Today I’m going to share a short tutorial with you on how to crochet Sea Pennies!
I’m using Rico Creative Cotton and a Number 4 hook for mine, but you can use any wool and hook to get different sized Pennies (which is a nice idea for a chunky winter scarf methinks!).
The Pennies are really quite easy and created here using 12 Double Crochet stitches (US) and I’m sure some of you have already worked out how to do this, but anyway – here goes!
Let’s get started.
Make a loop with the yarn as shown above in the picture. We are going to be creating a Magic Circle so that there is no hole in the centre of our Pennies.
Leave a tail end of yarn about 4-6 inches long.
From the ball of yarn side, wind and secure the yarn as normal around your fingers, then take hold of the loop between your thumb and middle finger.
Take your hook and push it through the centre of the loop, pulling back a loop from which you will crochet 3 chain stitches.
So – recap – hook through the centre of the loop, pull through a loop then chain 3.
Then, into the centre of the loop, DC 10.
*Make sure you keep hold of the tail end of yarn with the loop bit of yarn when crocheting your stitches, don’t leave it flapping about in the breeze or you won’t be able to tighten the ring at the end to make the hole disappear. Look carefully at the photograph below to see that the tail end of yarn is together with the loop part within the stitch. (I do hope this makes sense).
Pull the tail very slowly to close the hole, then slip stitch to join the circle together. With the slip stitch you should have 12 stitches around your penny now. Finish off and choose yarn for next penny (sew in ends ~ laborious yes, but does give a better finish. If you’re time strapped or just don’t want to sew the ends in, simply snip your yarn off).
Below is a guide for joining your first row of pennies together, and then how to continue with the rows you create beyond this.
So, first row of pennies: Make your next penny. When you get to your 6th DC in the loop, you will need to join this stitch to the 6th stitch of the first penny (just count 6 around).
To join as you go you will need to complete your 6th stitch on your current penny and insert your hook underneath the 6th stitch of the first penny.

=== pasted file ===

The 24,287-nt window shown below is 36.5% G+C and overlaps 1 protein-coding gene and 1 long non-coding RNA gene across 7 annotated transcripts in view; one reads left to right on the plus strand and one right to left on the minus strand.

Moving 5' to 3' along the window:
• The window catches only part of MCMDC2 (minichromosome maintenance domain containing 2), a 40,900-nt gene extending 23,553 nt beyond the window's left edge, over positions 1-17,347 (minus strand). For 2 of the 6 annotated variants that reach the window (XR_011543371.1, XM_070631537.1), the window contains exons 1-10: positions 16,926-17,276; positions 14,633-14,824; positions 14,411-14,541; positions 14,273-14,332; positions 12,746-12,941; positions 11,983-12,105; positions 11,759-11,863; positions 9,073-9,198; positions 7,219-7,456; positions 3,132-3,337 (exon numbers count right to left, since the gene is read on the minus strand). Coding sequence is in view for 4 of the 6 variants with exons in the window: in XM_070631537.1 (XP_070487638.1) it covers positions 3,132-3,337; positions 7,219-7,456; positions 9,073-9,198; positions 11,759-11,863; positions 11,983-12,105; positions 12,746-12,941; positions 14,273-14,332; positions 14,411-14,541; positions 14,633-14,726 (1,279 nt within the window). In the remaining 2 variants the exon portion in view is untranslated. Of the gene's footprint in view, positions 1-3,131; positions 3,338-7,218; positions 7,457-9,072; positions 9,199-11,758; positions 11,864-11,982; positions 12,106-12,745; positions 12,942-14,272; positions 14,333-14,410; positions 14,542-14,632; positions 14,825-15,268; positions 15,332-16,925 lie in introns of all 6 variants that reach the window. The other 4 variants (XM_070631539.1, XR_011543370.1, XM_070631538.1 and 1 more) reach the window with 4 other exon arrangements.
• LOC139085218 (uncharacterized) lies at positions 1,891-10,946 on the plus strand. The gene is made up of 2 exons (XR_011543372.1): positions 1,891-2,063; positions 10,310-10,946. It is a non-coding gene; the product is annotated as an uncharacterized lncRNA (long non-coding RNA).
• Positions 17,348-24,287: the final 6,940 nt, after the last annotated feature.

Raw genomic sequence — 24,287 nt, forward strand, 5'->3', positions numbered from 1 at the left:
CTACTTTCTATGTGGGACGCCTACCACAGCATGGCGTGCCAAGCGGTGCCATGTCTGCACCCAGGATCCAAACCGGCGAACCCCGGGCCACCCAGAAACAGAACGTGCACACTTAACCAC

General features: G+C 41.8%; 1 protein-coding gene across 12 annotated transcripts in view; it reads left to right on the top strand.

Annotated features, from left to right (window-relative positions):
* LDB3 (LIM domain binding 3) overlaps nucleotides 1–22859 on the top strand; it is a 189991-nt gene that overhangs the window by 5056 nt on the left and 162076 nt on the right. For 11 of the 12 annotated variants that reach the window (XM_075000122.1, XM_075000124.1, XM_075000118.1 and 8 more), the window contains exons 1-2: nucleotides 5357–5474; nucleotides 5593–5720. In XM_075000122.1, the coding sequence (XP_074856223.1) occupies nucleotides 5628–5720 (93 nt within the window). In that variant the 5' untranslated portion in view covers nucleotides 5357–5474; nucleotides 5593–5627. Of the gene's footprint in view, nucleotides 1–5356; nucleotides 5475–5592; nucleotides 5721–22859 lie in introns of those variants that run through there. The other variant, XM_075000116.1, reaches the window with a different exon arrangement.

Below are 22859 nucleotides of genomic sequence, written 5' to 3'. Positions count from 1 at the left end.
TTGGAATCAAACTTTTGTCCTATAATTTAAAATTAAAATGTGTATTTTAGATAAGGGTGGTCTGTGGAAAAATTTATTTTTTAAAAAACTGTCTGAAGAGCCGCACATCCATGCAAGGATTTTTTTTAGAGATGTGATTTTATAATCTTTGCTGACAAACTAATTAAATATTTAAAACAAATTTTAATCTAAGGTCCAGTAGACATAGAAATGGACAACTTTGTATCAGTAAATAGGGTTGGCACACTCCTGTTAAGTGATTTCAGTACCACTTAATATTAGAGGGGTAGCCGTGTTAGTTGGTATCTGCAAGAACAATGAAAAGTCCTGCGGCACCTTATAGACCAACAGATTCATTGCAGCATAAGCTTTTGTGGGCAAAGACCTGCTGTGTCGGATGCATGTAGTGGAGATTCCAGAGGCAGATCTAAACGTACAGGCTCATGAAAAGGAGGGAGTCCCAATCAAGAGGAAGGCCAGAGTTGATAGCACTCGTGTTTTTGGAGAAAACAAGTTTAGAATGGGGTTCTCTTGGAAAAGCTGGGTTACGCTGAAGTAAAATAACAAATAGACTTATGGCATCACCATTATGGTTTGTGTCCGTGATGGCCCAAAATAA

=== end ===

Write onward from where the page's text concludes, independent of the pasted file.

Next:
Pull the yarn through the stitch (2 loops on hook)
Pull the second loop through the 1st loop to secure, like a slip stitch.
Continue with the rest of your DC into the loop as described for the first sea penny. Finish off as before and choose yarn for next penny.
You will carry on in this way until you have a first row of Pennies from which to start building your work. The photographic instructions that follow are for Row 2 and beyond, where you have to join several sides of each Penny to the other existing Pennies.
You should at this point have 10 stitches on your ring (1 ch of 3 and 9 DC).
(For the sake of simplicity here, I’m going to pretend that I’m crocheting my second row of Pennies for you, and the dark teal and light blue pennies in the picture which I’m joining to are the first two Pennies on my first row. Just ignore the others in the picture for now – I promise it will make life easier for you 🙂
To join your newest Penny to the first row, you need to take the first two joined Pennies on the previous row (the light blue Penny and dark Teal Penny), count around 3 stitches on the light blue Penny from where it joins the dark teal).
Push your hook down under the stitch.
Pull the yarn up through the stitch – bit fiddly but do-able (2 loops on hook) and then pull the second loop through the first loop on your hook (as a slip stitch) to secure:
Next, do ONE DC into the middle of the Penny loop:
You are now ready to join the new Penny to the dark teal Penny of the first row. Again, count three stitches around from where it originally joined to it’s pale blue neighbour on the right and push your hook down through the stitch:
Pull the yarn up and through (2 loops on hook) and pull the second loop through the first loop on your hook (as a Slip Stitch) to secure.
Then do 1 DC into the centre (12 stitches total) of the new Penny.
Take the tail end of yarn and now gently pull it until the hole closes up tight like shown here:
It’s easier to close the hole before finishing off. Once you have done this, search out the 3rd stitch of the chain you first made and slip stitch into this to join the circle. Finish off in your usual way with a knot and then sew in the ends.
If you are making a triangle shape like I am for a shawl, you will need to repeat these instructions exactly to put a penny on the corner here:
When you need to start joining 3 sides of your new Penny to 3 existing Pennies like so…
…you will do it more or less the same again, except for the very last part – there will not be a DC to do after your final Join As You Go stitch, as you will have already completed this:
First Join As You Go stitch onto bright blue Penny, followed by a DC into centre (11 stitches)
Second Join As You Go stitch onto light blue Penny, followed by a DC into centre (12 stitches)
Third Join As You Go stitch onto turquoise Penny, followed by tightening the centre of the circle up, and SS to finish in 3rd Chain of first Chain.
It’s absolutely fine to do it like this and won’t make any difference to your Pennies. After your last Join stitch, pull the circle closed and then join the circle together with a Slip Stitch as described above.
So – are you with me so far? Does it make sense? I do hope so, I’ve read through it all several times and fingers crossed I’ve got it right, but as usual do get in touch if you are struggling please!
Enjoy making your Pennies, and please share links to any crochet work you create using them won’t you, I’d love to see what you have made.
Sending Crochet Love out to you today!